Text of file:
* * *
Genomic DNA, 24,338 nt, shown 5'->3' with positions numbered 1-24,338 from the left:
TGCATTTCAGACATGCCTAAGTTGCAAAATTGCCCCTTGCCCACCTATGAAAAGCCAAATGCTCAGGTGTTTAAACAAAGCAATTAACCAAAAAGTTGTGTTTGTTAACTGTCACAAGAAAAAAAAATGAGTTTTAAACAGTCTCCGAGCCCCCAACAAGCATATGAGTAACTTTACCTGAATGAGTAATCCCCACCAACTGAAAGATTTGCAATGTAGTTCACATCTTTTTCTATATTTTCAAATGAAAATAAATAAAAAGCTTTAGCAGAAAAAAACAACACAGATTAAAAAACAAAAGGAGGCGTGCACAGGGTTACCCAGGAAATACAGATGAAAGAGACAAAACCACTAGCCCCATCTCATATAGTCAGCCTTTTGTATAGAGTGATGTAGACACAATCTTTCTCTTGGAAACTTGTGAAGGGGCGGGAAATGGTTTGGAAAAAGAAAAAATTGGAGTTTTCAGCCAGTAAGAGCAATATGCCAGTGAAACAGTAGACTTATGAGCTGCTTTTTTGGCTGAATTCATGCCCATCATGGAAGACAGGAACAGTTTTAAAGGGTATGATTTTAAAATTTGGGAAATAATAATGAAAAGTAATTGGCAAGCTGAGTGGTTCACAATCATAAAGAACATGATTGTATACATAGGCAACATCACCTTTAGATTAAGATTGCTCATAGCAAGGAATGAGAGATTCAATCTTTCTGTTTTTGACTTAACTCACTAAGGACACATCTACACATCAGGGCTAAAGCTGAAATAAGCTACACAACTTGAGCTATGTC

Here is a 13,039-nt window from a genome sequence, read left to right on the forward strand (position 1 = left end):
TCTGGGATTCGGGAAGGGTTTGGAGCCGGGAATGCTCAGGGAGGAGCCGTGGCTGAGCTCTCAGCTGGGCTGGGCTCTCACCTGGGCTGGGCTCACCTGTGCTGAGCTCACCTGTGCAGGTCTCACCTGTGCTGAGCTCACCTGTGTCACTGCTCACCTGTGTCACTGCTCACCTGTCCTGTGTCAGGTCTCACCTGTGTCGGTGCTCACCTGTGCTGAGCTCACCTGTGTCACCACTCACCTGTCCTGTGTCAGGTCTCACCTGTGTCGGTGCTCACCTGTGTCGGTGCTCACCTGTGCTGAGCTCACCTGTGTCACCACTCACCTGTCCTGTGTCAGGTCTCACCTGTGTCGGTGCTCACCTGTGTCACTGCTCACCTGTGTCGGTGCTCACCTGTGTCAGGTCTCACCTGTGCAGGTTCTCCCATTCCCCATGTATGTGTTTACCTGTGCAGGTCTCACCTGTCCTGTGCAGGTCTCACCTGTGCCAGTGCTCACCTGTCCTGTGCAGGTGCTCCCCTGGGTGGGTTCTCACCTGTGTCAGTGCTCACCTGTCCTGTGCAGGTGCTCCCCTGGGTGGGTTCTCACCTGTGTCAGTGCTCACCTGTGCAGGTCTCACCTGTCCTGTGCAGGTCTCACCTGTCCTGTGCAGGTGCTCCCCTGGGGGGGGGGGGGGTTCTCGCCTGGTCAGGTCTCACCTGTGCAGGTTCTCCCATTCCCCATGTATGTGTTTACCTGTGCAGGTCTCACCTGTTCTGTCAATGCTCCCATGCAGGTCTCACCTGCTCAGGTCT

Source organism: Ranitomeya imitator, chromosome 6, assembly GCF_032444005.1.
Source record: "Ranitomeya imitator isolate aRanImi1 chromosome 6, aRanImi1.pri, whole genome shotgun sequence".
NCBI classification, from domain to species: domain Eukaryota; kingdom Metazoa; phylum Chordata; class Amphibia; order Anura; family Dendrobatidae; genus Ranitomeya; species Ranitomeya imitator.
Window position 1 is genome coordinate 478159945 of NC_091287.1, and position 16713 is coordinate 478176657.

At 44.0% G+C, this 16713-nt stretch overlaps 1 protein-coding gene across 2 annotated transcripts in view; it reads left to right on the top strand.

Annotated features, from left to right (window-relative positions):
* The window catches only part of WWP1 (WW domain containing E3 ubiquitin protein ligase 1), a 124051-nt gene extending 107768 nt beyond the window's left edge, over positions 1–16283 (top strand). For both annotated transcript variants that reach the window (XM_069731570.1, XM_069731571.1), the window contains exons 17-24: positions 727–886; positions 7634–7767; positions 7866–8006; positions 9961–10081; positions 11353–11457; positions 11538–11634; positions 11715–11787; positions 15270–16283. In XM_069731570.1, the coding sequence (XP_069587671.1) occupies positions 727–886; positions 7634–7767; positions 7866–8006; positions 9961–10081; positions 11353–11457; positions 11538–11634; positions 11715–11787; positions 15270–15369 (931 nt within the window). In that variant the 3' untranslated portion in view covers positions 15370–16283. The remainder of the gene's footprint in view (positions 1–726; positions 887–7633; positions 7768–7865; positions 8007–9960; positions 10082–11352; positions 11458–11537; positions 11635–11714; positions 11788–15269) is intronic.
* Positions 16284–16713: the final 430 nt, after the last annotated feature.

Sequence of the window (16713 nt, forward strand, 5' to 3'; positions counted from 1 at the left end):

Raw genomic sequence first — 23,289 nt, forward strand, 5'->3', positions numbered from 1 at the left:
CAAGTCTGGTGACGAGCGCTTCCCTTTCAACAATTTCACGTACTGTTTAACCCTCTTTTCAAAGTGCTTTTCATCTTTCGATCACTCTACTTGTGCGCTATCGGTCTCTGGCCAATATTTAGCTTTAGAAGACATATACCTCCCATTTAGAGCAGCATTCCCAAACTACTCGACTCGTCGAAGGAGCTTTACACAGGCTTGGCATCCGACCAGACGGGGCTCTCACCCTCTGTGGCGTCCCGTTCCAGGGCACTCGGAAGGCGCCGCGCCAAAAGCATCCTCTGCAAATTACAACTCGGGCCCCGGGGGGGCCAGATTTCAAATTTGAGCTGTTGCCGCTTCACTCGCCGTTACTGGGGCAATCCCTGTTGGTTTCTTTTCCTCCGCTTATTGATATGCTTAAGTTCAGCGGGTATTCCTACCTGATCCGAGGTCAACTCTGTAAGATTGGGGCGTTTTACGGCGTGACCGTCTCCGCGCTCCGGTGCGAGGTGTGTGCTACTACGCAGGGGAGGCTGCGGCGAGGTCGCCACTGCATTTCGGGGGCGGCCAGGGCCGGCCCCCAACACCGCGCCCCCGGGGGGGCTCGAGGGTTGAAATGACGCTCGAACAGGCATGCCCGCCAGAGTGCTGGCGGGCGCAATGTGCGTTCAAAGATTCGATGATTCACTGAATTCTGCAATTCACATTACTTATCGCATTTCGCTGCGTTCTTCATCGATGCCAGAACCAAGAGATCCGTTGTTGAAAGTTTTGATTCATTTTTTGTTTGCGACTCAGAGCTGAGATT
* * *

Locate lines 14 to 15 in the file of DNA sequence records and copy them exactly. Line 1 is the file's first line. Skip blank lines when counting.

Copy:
Raw genomic sequence first — 23,289 nt, forward strand, 5'->3', positions numbered from 1 at the left:
CAAGTCTGGTGACGAGCGCTTCCCTTTCAACAATTTCACGTACTGTTTAACCCTCTTTTCAAAGTGCTTTTCATCTTTCGATCACTCTACTTGTGCGCTATCGGTCTCTGGCCAATATTTAGCTTTAGAAGACATATACCTCCCATTTAGAGCAGCATTCCCAAACTACTCGACTCGTCGAAGGAGCTTTACACAGGCTTGGCATCCGACCAGACGGGGCTCTCACCCTCTGTGGCGTCCCGTTCCAGGGCACTCGGAAGGCGCCGCGCCAAAAGCATCCTCTGCAAATTACAACTCGGGCCCCGGGGGGGCCAGATTTCAAATTTGAGCTGTTGCCGCTTCACTCGCCGTTACTGGGGCAATCCCTGTTGGTTTCTTTTCCTCCGCTTATTGATATGCTTAAGTTCAGCGGGTATTCCTACCTGATCCGAGGTCAACTCTGTAAGATTGGGGCGTTTTACGGCGTGACCGTCTCCGCGCTCCGGTGCGAGGTGTGTGCTACTACGCAGGGGAGGCTGCGGCGAGGTCGCCACTGCATTTCGGGGGCGGCCAGGGCCGGCCCCCAACACCGCGCCCCCGGGGGGGCTCGAGGGTTGAAATGACGCTCGAACAGGCATGCCCGCCAGAGTGCTGGCGGGCGCAATGTGCGTTCAAAGATTCGATGATTCACTGAATTCTGCAATTCACATTACTTATCGCATTTCGCTGCGTTCTTCATCGATGCCAGAACCAAGAGATCCGTTGTTGAAAGTTTTGATTCATTTTTTGTTTGCGACTCAGAGCTGAGATT